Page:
AMONG THE BEST-KEPT SECRETS at Theranos during its glory days of 2013, 2014, and 2015—when the news media hailed now-disgraced founder and ex-CEO Elizabeth Holmes as a business genius to match Apple founder Steve Jobs—was the actual revenue the company was generating from its clinical laboratory testing activities.
No less a respected business magazine than Fortune was happy to put Holmes on its front cover in June 2015 and tell readers that her laboratory testing company was valued at $9 billion and that her personal net worth was $4.5 billion, making her one of the richest women on the planet.
In recent weeks, however, during the federal criminal trial of Holmes now unfolding in San Jose, Calif., details about the company’s true revenue in 2015 were presented in documents and testimony.
Theranos Lost $585 Million!
“Evidence presented at the trial also revealed that Holmes had distributed financial projections calling for privatey-held Theranos to generate $140 million in revenue in 2014 and $990 million in revenue in 2015 while also turning a profit,” the Associated Press reported, adding that “a copy of Theranos’ 2015 tax return presented as part of the trial evidence showed the company had revenues of less than $500,000 that year while reporting accumulated losses of $585 million.”
As it reported to the government on its tax return for 2015, Theranos lost more than half a billion dollars while failing to generate even $1 million in revenue!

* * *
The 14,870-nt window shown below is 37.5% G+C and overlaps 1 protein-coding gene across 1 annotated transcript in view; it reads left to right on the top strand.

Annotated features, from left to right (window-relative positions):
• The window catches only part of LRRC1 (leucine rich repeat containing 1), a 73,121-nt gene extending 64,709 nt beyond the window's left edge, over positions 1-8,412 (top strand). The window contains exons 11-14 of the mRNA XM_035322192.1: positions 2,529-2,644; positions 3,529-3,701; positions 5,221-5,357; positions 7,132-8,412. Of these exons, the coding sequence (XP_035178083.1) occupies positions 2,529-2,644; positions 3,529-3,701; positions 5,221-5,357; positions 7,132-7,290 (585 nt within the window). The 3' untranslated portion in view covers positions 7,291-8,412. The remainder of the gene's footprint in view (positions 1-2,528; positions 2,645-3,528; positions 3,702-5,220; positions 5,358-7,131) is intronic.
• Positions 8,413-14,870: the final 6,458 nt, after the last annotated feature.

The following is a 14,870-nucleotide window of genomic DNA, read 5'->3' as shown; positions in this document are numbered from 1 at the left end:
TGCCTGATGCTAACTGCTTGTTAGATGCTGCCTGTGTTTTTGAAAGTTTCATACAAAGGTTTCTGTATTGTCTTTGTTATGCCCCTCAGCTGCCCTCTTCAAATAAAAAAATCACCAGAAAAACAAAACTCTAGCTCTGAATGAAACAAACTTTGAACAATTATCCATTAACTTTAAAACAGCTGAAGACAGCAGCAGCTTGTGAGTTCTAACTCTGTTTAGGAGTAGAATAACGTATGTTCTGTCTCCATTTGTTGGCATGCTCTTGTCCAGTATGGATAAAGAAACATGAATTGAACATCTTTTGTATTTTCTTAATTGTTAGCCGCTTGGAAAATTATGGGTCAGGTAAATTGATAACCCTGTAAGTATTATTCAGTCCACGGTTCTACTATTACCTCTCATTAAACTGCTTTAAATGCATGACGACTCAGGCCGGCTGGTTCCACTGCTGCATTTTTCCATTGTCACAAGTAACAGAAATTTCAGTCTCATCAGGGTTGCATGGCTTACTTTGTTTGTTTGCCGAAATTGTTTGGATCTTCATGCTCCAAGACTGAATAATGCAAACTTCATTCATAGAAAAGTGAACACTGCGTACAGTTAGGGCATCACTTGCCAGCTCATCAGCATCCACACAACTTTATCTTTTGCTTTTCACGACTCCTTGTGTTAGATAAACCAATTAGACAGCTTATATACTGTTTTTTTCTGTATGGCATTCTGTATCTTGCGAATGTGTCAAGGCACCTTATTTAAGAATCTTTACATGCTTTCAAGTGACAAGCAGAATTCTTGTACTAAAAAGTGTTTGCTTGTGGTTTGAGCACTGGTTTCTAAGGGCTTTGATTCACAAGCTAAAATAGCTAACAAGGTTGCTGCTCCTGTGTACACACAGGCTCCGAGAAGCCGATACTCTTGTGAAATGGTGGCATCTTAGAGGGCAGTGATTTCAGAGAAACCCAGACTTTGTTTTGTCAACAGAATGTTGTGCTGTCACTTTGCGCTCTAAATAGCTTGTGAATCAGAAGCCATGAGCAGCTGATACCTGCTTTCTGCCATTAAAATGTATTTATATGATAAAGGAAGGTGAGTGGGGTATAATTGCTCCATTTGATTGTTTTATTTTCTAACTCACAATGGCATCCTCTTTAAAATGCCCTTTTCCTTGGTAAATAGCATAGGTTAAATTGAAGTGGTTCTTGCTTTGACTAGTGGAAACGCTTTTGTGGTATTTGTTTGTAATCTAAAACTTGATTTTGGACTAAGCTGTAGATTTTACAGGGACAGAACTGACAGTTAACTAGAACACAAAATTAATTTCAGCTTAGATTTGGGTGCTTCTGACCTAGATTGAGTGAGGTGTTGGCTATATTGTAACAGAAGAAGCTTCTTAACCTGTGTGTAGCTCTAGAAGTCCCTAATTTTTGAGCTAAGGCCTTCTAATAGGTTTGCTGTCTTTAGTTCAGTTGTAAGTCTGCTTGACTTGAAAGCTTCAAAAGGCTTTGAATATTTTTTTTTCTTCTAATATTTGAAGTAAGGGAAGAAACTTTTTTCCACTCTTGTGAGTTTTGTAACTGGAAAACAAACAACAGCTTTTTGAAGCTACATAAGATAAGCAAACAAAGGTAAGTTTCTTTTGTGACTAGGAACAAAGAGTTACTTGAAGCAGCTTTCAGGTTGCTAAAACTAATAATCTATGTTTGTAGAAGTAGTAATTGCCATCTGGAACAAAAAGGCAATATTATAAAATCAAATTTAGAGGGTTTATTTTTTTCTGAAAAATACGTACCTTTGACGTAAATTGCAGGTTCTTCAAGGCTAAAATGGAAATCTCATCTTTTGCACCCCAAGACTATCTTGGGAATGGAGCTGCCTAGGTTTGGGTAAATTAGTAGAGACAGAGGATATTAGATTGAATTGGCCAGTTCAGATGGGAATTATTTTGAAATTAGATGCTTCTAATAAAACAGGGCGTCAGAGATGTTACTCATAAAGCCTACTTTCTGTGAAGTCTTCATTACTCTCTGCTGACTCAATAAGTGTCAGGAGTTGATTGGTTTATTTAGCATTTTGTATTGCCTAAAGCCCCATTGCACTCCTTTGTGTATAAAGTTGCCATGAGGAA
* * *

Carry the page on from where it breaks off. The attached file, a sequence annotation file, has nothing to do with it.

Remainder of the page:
I have some insight to add to this fact. During 2014 and 2015, I went to multiple Walgreens retail pharmacies in Palo Alto, Calif., and Phoenix where Theranos operated patient service centers. On each of these visits, multiple tests were ordered and two things were consistent:
- Not once was my blood sample collected by the use of Theranos’ much- ballyhood “finger stick” (capillary) procedure. Instead, during each visit, all of my blood samples were collected by standard venous blood collection in multiple, full-sized vacutainer tubes.
- On multiple visits, I used my health insurance card to pay for the tests ordered on that visit, thus avoiding an up-front cash payment. My health insurer plan was never billed by Theranos for these tests. Effectively, Theranos tested me at no charge.
Moreover, on one visit in 2014, I ordered a qualitative RNA test as a challenge and paid $9.43 for this test. When the results were reported, it was ARUP Laboratories that performed that test. An ARUP manager told me that Theranos probably paid about $75 to ARUP for that test, although Theranos charged me less than $10.
For some of you who remember radio broadcaster Paul Harvey, sharing my Theranos lab testing experience with you allows me to say, “And now you know … the rest of the story!”